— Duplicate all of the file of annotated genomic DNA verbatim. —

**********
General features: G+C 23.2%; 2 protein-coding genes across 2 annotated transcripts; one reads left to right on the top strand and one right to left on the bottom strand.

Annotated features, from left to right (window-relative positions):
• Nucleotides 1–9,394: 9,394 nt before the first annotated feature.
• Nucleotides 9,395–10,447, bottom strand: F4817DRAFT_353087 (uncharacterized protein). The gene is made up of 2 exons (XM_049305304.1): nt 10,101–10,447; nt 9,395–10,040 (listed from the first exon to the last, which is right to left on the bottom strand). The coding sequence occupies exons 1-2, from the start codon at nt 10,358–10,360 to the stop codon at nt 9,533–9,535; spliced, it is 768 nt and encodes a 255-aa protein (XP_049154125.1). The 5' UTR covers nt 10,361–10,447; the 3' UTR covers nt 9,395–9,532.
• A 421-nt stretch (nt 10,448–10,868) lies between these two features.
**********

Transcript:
General features: G+C 23.2%; 2 protein-coding genes across 2 annotated transcripts; one reads left to right on the top strand and one right to left on the bottom strand.

Annotated features, from left to right (window-relative positions):
• Nucleotides 1–9,394: 9,394 nt before the first annotated feature.
• Nucleotides 9,395–10,447, bottom strand: F4817DRAFT_353087 (uncharacterized protein). The gene is made up of 2 exons (XM_049305304.1): nt 10,101–10,447; nt 9,395–10,040 (listed from the first exon to the last, which is right to left on the bottom strand). The coding sequence occupies exons 1-2, from the start codon at nt 10,358–10,360 to the stop codon at nt 9,533–9,535; spliced, it is 768 nt and encodes a 255-aa protein (XP_049154125.1). The 5' UTR covers nt 10,361–10,447; the 3' UTR covers nt 9,395–9,532.
• A 421-nt stretch (nt 10,448–10,868) lies between these two features.